learning first about sewing clothing, then learn about how to bring leather into your
Of course, I've only touched on some of the things leather can be used for.
There's an immense field of saddle-making and harness-making, not to mention
whip-braiding, and that's just the first three things that popped into my head. There are
an astounding variety of possibilities - and indeed of examples throughout history - for
making things with leather.
My brother and I once had a conversation about this; he's put off by what he
feels are contrived uses of leather, for example making chess pieces out of leather. What
he failed to realise (until I showed him a picture of a Moroccan tooled leather chess
board and pieces that date from the 15th or 16th century) is that until plastic was
invented, leather was ubiquitous, used for most everything, just as plastic is used for
most everything today.
For construction, I'd suggest you start with at least the following:
Knife - a sharp knife with a small blade. I generally use a utility knife or
"box knife" (called so because they're usually used in shipping and such to open
cardboard boxes). Anything that fits that general profile should do: mostly handle and a
half-inch to an inch of blade, so the cutting tip is near your grip and easily controlled
for precise cuts, yet allows you apply strength when necessary for heavier leathers. Some
people use Exacto knives, but I find them too light for most heavier leathers.
Cutting Board - these come in plastic or hard black rubber. . I've never been
too happy with what they charge for a square foot of the stuff, so I encourage people to
look for alternative sources. I suggest you get a cheap piece of board to back the rubber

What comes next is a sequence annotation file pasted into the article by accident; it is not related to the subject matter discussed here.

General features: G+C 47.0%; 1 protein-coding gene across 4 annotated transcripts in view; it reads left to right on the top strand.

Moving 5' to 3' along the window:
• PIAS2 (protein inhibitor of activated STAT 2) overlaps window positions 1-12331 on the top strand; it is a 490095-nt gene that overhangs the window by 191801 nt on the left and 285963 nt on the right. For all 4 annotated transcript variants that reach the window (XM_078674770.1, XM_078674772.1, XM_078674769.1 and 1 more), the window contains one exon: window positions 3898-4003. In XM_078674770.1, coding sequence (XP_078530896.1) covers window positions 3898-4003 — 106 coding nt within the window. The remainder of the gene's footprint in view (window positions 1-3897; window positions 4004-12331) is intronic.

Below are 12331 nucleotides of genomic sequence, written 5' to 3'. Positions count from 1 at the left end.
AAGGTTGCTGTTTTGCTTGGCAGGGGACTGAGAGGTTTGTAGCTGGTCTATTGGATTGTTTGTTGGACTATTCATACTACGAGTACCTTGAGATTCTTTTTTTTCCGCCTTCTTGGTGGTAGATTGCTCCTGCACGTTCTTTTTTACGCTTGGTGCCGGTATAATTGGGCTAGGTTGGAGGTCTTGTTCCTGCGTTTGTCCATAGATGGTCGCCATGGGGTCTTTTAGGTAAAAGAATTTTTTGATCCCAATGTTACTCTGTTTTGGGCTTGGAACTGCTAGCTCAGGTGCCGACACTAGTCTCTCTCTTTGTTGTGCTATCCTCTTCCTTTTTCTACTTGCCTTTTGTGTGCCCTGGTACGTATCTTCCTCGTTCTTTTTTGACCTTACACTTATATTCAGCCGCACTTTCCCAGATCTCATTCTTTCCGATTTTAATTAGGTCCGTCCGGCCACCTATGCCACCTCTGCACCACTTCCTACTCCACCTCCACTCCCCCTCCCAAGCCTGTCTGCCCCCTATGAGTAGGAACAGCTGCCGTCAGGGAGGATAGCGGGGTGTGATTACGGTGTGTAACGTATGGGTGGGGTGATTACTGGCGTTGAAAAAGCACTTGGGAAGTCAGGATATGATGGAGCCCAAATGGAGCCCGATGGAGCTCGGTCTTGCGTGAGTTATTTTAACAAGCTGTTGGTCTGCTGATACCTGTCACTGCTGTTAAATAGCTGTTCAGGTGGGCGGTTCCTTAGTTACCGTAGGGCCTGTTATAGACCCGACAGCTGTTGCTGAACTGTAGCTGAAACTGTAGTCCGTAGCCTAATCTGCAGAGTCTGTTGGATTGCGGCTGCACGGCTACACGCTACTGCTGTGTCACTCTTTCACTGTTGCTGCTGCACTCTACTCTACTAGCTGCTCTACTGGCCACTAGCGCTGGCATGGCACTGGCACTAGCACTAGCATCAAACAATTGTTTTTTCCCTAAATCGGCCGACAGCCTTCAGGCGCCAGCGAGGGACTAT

with, tough, as it *is* possible to go through leather, rubber and into the table you're
working on, by accident.
Hammer - some people swear by rawhide mallets, others say Polyurethane is
just as good and lasts longer. I used a $16 polyurethane hammer for two years until a
friend borrowed it and moved to Texas. Now I use a hard rubber mallet. Someday I'll pick
up a rawhide mallet just to try it out. You want something that's heavy enough to hit with
a little weight, but not so heavy you have trouble controlling it for delicate work.
An awl to make holes in things. There are different shapes of awl heads, get at
least a round one to start with, or get one of the ones with interchangeable heads. A fid,
which looks like a dull awl, is immensely useful for widening holes without cutting any
further into the leather and for pushing things through holes when they get stuck. Some
thonging chisels and maybe a rotary punch or a small set of drive punches.
A spool of artificial sinew, a spool of thread. Lace-cutter (so you can cut
some lace to work with, quickly and easily). A tube of barge glue. Large, dull needles and
other speciality needles. A chunk of beeswax. Anywhere that has candle-making
supplies might have beeswax.
A straight-edge, preferably metal, can be useful when making long, straight
cuts. A strap-cutter can be invaluable when you're doing a lot of belts or straps.
Now the only thing left to tell you is ...get on with it.